IMDb Rating 7.7 10 756


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June 02, 2019 at 01:44 PM



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23.976 fps
1hr 57 min
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Movie Reviews

Reviewed by GyatsoLa 9 / 10

flowing.... sinking

'Flowing' is a moving, beautifully made story centered around the demise of a long established geisha house, drowned under mounting debts. We witness the story largely through the eyes of the new maid Rika (Kinuyo Tenaka) as the elegant but unworldly mistress of the house Otsuta (Isuzu Yamata) tries to save her business. In this she is aided by her more worldly daughter Katsuyo (Hideko Takamine), but she is undermined by her hard-nosed older sister and an apparently sympathetic senior geisha guild member.

There is really nothing to this story - just an episode in the death of an older world, but its told with great sensitivity and not a little humour. There is a very funny scene where two drunken geisha joke about how little they have to do to make their money. But the overwhelming feeling is nostalgia and sadness as these women fight the dying of their business in a harsh world where women without husbands are thrown onto their own devices. It is also unusual in that it deals honestly and frankly with the aging process and the fear of poverty in old age.

The reputation of Naruse seems to be increasing all the time - he is surely in the top rank of directors. This is the first of his movies that I've seen, but I would definitely want to see more. Every scene is beautifully framed with lovely sets and wonderful, naturalistic acting. There is a rare sense of authenticity about this movie. It is worth seeing both as an example of a terrific movie (it is genuinely compelling and entertaining) and a fascinating insight into another world.

Strongly recommended both for film buffs who want to know more about this fine director, and for anyone interested in Japanese culture.

Reviewed by crossbow0106 9 / 10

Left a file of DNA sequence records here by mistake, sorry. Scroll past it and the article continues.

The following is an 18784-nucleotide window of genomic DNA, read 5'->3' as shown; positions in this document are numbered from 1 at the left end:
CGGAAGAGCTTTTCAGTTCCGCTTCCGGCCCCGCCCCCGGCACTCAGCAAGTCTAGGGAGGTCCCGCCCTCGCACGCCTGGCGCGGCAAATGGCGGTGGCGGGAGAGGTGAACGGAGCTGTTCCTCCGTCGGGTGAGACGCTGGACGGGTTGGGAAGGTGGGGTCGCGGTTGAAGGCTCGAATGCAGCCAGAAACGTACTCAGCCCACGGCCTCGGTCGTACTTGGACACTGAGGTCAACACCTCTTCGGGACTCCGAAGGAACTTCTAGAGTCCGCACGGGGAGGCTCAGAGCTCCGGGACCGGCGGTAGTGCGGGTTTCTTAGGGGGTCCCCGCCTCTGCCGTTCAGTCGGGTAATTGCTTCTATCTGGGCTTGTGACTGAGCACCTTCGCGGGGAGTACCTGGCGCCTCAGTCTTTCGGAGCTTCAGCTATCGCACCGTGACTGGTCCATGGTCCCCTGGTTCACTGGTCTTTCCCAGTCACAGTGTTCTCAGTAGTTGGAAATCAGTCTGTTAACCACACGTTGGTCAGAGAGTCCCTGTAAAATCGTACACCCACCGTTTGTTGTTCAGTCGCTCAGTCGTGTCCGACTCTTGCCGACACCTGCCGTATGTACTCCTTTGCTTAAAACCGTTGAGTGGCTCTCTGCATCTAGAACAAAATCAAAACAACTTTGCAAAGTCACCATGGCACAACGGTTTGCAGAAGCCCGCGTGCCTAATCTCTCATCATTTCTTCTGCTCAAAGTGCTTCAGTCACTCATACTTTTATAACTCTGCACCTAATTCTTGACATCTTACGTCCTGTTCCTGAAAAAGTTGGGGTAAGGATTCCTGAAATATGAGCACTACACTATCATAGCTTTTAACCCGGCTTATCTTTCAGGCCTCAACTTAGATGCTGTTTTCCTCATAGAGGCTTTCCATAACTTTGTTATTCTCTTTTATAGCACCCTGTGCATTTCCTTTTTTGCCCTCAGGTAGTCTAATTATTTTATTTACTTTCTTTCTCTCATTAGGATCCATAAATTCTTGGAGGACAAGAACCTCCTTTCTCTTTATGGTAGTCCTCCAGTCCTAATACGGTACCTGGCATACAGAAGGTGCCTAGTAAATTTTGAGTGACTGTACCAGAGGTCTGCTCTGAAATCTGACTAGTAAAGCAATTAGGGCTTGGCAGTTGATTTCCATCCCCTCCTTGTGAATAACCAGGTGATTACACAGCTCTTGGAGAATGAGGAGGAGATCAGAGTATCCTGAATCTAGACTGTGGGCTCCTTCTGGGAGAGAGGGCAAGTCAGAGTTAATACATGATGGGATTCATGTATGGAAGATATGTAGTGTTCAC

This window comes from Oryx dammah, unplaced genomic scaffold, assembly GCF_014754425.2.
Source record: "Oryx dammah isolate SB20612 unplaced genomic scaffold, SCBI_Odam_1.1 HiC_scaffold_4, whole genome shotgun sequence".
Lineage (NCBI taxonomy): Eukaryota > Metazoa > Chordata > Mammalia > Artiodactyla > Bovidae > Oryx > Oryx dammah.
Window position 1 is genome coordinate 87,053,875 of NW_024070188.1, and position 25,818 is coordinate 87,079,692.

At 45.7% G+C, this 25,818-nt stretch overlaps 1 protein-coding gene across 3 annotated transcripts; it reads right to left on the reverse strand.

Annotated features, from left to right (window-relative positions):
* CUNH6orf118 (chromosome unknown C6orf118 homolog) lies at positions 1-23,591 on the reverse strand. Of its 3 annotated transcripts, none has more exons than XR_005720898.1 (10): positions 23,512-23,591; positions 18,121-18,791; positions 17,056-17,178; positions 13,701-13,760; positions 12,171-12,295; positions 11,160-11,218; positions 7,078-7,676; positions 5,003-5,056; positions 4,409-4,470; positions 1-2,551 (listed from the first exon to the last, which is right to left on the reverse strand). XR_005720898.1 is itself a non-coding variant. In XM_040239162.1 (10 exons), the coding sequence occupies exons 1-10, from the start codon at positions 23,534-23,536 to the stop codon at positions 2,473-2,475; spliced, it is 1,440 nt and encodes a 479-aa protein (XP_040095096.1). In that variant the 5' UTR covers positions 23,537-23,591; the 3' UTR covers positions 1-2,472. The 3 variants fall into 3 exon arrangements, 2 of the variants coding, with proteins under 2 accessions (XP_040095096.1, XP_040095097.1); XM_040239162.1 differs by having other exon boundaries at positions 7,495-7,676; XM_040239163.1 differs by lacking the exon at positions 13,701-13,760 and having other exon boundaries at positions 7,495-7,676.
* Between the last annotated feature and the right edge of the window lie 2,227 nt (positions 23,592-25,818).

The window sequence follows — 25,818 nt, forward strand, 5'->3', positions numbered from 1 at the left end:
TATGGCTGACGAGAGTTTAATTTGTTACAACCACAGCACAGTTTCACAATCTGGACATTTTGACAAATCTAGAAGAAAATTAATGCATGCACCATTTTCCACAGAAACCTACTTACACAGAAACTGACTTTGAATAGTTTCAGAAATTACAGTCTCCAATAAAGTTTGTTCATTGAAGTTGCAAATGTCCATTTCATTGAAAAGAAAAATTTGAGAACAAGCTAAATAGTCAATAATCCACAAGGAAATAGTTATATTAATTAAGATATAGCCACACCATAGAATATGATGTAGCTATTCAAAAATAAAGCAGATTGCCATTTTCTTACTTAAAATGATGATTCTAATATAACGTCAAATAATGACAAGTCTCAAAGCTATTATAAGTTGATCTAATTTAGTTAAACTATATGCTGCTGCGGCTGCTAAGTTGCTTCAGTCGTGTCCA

What A Cast!

While watching this film, you could be reminded of Mizoguchi's "Street Of Shame" which mined the same territory, that being a geisha house in Tokyo at the time when the government of Japan was considering outlawing prostitution. The difference between the two films is that this film is less grim, though by no means a happy film. Set almost completely in the geisha house, it tells the story of the people in it. Not all are geishas, though. Hideko Takamine plays the daughter, and she wants to get a regular job. The house itself is in debt, with the threat always looming that the mother will have to sell. The actresses in this film are excellent, and they make the film so, so good. The aforementioned Ms. Takamine, Izuzu Yamada, Kinuyo Tanaka and especially the amazing Haruko Sugimura are just great portraying the characters in this film. It is not an especially happy life, but director Naruse shows brilliantly that these ladies know how to do one thing best: survive. A near great film, on a par with "Street Of Shame", but not so foreboding. Highly recommended.

Reviewed by simon-1303 8 / 10

Interesting observation of a declining trade

This is a series of vaguely connected episodes set in and around a geisha house. Staff come and go. There are money transactions between everybody. Naruse knows this area to perfection and uses this knowledge and some tremendous actresses to portray both interesting day to day details and some of the major issues. Linked themes are the ending both of careers and of businesses in the context of a decline in the popularity of geishas and their traditional entertainment skills in post war Japan. Even less than in other Naruse films, there is little depiction of the geisha with clients and more about their 'off stage' lives.

As ever, Naruse's camera-work and editing is tremendous in capturing scenes and actions.

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